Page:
Historical Corn Prices Provide Look at Future Equipment Sales
Farm equipment makers know that when commodity prices rise and farmers have extra money in their pockets, they will invest it in the tools of their trade. More often than not, that means they’ll purchase new or really good used equipment.
According to Barry Bannister, machinery analyst for the investment firm, Stifel-Nicolaus, for 83 years, any significant increase in farm machinery sales has followed the increase of commodity prices.
As a result, rising corn prices in recent years has served as the major impetus for increased farm machinery sales. Dealers and equipment makers who are trying to anticipate where corn prices are heading over the longer term, need only to look back on where prices have been historically (see chart below).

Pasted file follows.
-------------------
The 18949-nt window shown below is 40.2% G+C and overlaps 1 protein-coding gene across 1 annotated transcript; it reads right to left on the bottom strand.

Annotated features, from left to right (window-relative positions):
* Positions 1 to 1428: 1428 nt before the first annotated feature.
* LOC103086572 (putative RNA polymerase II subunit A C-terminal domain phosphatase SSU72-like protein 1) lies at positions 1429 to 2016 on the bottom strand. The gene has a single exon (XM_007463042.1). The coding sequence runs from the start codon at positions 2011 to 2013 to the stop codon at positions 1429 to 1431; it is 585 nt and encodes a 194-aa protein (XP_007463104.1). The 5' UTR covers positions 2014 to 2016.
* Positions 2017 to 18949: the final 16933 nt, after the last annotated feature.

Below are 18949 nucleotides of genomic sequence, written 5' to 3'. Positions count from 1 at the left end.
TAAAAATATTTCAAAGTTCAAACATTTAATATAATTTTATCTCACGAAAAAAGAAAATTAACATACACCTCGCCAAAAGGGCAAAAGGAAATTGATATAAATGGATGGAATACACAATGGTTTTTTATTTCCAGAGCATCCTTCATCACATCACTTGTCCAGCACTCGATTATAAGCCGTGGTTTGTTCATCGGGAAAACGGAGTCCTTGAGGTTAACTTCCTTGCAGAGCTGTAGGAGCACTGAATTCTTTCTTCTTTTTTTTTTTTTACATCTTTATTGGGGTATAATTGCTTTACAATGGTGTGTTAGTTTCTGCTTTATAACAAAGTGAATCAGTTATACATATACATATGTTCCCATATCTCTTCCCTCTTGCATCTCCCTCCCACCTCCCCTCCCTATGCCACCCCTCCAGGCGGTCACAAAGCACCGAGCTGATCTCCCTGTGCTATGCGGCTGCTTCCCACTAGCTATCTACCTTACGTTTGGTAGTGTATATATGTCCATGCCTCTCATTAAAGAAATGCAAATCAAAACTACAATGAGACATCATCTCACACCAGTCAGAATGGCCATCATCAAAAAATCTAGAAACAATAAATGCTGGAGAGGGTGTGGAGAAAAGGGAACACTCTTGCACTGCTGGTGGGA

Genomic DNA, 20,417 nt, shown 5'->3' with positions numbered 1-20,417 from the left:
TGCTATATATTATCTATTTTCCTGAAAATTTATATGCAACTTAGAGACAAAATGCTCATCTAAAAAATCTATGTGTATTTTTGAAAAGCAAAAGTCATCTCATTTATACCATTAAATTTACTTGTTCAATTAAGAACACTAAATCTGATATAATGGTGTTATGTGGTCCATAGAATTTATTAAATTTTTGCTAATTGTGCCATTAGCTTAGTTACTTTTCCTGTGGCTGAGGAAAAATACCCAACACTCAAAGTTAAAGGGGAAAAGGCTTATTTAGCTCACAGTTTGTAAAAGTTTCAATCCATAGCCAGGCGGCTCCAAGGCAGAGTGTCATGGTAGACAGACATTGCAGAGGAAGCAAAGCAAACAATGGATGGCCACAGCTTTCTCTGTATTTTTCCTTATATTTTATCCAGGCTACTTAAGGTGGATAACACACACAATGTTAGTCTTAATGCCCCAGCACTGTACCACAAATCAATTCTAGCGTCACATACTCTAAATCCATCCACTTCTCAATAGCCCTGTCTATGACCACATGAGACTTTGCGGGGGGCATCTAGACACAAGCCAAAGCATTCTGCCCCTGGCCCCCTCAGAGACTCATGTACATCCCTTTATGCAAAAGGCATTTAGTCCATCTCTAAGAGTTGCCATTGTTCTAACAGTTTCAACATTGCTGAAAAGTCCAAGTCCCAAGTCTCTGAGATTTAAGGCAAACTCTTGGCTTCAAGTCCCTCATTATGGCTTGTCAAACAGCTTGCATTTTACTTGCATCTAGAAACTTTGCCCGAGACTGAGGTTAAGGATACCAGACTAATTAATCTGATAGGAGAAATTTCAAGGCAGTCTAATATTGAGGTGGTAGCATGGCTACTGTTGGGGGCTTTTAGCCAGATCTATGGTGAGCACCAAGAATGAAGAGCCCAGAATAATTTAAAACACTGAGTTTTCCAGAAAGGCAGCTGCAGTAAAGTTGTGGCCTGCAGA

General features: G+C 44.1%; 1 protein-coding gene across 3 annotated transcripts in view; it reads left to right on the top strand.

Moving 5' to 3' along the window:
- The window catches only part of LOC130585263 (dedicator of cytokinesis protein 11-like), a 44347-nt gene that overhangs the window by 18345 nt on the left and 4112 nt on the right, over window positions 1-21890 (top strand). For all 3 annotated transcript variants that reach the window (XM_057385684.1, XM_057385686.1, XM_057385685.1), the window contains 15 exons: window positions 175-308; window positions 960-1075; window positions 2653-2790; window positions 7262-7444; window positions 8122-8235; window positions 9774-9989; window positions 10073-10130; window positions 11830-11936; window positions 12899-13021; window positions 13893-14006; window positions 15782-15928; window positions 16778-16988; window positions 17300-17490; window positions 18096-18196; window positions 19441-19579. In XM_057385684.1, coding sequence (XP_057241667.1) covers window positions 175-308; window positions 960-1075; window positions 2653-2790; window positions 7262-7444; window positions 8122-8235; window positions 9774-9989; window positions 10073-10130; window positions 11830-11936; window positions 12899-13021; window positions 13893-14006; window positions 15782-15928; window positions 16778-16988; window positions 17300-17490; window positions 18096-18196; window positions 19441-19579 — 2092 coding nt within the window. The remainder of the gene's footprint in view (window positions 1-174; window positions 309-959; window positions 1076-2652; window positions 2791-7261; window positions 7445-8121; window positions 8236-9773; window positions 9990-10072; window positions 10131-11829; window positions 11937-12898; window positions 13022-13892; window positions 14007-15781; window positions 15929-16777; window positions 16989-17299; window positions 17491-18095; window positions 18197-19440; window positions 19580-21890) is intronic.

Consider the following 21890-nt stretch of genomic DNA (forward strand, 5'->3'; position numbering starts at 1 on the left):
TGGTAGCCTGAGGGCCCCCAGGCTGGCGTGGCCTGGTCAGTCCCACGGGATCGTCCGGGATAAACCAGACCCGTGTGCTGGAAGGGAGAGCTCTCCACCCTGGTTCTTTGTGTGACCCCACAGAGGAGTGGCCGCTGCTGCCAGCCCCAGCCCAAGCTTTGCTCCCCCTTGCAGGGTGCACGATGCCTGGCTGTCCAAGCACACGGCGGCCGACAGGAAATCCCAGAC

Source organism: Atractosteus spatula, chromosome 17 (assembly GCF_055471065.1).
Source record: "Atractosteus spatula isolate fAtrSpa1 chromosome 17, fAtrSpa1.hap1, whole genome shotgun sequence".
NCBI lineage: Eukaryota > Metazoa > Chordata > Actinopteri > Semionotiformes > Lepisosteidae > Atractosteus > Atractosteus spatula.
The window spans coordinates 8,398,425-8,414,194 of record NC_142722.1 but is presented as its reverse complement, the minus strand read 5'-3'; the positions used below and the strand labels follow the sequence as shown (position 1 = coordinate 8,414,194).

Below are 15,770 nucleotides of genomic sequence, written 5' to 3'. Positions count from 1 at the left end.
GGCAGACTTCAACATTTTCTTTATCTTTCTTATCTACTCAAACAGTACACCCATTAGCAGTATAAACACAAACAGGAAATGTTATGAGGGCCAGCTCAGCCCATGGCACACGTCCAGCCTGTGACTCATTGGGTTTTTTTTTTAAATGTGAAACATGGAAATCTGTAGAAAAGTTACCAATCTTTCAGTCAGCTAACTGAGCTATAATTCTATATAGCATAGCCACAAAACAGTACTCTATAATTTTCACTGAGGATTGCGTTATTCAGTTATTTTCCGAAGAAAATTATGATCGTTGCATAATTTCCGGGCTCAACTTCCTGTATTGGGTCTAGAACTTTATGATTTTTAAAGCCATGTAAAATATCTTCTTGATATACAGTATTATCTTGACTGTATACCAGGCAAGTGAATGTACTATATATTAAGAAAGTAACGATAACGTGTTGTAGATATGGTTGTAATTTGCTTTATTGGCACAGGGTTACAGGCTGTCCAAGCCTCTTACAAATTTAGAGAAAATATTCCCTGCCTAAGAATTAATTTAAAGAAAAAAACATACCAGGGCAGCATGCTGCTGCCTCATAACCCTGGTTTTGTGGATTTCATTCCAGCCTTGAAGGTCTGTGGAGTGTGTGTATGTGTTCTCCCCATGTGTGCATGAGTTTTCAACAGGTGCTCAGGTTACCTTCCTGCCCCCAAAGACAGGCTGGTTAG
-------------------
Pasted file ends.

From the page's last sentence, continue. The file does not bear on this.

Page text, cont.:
“Corn prices per bushel have ‘stepped up’ 75-85% abruptly every 30-35 years and there is always a catalyst. In the 1970s, it was U.S. corn exports and cost-push inflation from the oil shocks,” Bannister says. “In the 2000s, it was the biofuel mandate combined with the debasement of the U.S. dollar via excess credit creation.”
Using these facts, Bannister reasons that current corn prices are just about where they’ll be for the next 20 years or so. He says, “We doubt corn prices vary greatly from $4 per bushel for the next two decades.”
— From Ag Equipment Intelligence